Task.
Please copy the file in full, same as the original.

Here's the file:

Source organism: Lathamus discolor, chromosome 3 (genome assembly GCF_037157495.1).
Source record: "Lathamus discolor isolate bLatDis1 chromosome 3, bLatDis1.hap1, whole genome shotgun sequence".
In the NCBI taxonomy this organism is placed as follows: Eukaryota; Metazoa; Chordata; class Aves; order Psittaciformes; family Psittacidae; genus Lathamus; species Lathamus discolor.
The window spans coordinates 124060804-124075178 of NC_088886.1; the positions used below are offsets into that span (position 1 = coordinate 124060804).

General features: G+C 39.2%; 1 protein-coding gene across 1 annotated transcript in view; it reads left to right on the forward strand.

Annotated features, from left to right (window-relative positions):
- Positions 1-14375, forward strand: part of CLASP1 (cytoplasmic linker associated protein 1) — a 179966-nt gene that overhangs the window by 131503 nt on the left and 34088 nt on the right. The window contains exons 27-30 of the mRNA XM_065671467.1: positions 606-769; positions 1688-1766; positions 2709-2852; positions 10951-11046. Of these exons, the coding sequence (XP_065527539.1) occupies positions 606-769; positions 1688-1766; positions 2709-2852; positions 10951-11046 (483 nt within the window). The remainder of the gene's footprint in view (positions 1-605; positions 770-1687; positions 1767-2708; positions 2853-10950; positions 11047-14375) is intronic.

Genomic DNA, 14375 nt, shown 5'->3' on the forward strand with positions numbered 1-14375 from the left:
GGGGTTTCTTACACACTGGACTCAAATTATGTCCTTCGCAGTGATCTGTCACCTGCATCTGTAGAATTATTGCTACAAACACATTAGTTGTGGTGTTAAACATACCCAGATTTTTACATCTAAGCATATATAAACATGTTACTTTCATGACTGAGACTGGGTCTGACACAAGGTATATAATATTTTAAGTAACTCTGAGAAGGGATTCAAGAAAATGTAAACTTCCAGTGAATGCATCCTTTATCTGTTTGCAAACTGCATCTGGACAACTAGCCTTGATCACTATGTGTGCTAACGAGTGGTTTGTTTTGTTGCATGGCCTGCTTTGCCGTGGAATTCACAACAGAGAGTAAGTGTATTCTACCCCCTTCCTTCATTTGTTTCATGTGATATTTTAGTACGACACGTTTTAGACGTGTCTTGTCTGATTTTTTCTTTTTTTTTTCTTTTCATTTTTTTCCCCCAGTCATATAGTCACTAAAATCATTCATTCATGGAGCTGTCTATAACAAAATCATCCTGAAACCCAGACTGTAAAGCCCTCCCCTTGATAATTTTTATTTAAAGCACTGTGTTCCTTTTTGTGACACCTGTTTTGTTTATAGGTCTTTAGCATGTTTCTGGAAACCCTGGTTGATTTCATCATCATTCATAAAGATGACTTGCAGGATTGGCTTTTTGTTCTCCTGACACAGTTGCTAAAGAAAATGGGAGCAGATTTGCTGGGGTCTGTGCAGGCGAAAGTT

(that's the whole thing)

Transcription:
Source organism: Lathamus discolor, chromosome 3 (genome assembly GCF_037157495.1).
Source record: "Lathamus discolor isolate bLatDis1 chromosome 3, bLatDis1.hap1, whole genome shotgun sequence".
In the NCBI taxonomy this organism is placed as follows: Eukaryota; Metazoa; Chordata; class Aves; order Psittaciformes; family Psittacidae; genus Lathamus; species Lathamus discolor.
The window spans coordinates 124060804-124075178 of NC_088886.1; the positions used below are offsets into that span (position 1 = coordinate 124060804).

General features: G+C 39.2%; 1 protein-coding gene across 1 annotated transcript in view; it reads left to right on the forward strand.

Annotated features, from left to right (window-relative positions):
- Positions 1-14375, forward strand: part of CLASP1 (cytoplasmic linker associated protein 1) — a 179966-nt gene that overhangs the window by 131503 nt on the left and 34088 nt on the right. The window contains exons 27-30 of the mRNA XM_065671467.1: positions 606-769; positions 1688-1766; positions 2709-2852; positions 10951-11046. Of these exons, the coding sequence (XP_065527539.1) occupies positions 606-769; positions 1688-1766; positions 2709-2852; positions 10951-11046 (483 nt within the window). The remainder of the gene's footprint in view (positions 1-605; positions 770-1687; positions 1767-2708; positions 2853-10950; positions 11047-14375) is intronic.

Genomic DNA, 14375 nt, shown 5'->3' on the forward strand with positions numbered 1-14375 from the left:
GGGGTTTCTTACACACTGGACTCAAATTATGTCCTTCGCAGTGATCTGTCACCTGCATCTGTAGAATTATTGCTACAAACACATTAGTTGTGGTGTTAAACATACCCAGATTTTTACATCTAAGCATATATAAACATGTTACTTTCATGACTGAGACTGGGTCTGACACAAGGTATATAATATTTTAAGTAACTCTGAGAAGGGATTCAAGAAAATGTAAACTTCCAGTGAATGCATCCTTTATCTGTTTGCAAACTGCATCTGGACAACTAGCCTTGATCACTATGTGTGCTAACGAGTGGTTTGTTTTGTTGCATGGCCTGCTTTGCCGTGGAATTCACAACAGAGAGTAAGTGTATTCTACCCCCTTCCTTCATTTGTTTCATGTGATATTTTAGTACGACACGTTTTAGACGTGTCTTGTCTGATTTTTTCTTTTTTTTTTCTTTTCATTTTTTTCCCCCAGTCATATAGTCACTAAAATCATTCATTCATGGAGCTGTCTATAACAAAATCATCCTGAAACCCAGACTGTAAAGCCCTCCCCTTGATAATTTTTATTTAAAGCACTGTGTTCCTTTTTGTGACACCTGTTTTGTTTATAGGTCTTTAGCATGTTTCTGGAAACCCTGGTTGATTTCATCATCATTCATAAAGATGACTTGCAGGATTGGCTTTTTGTTCTCCTGACACAGTTGCTAAAGAAAATGGGAGCAGATTTGCTGGGGTCTGTGCAGGCGAAAGTT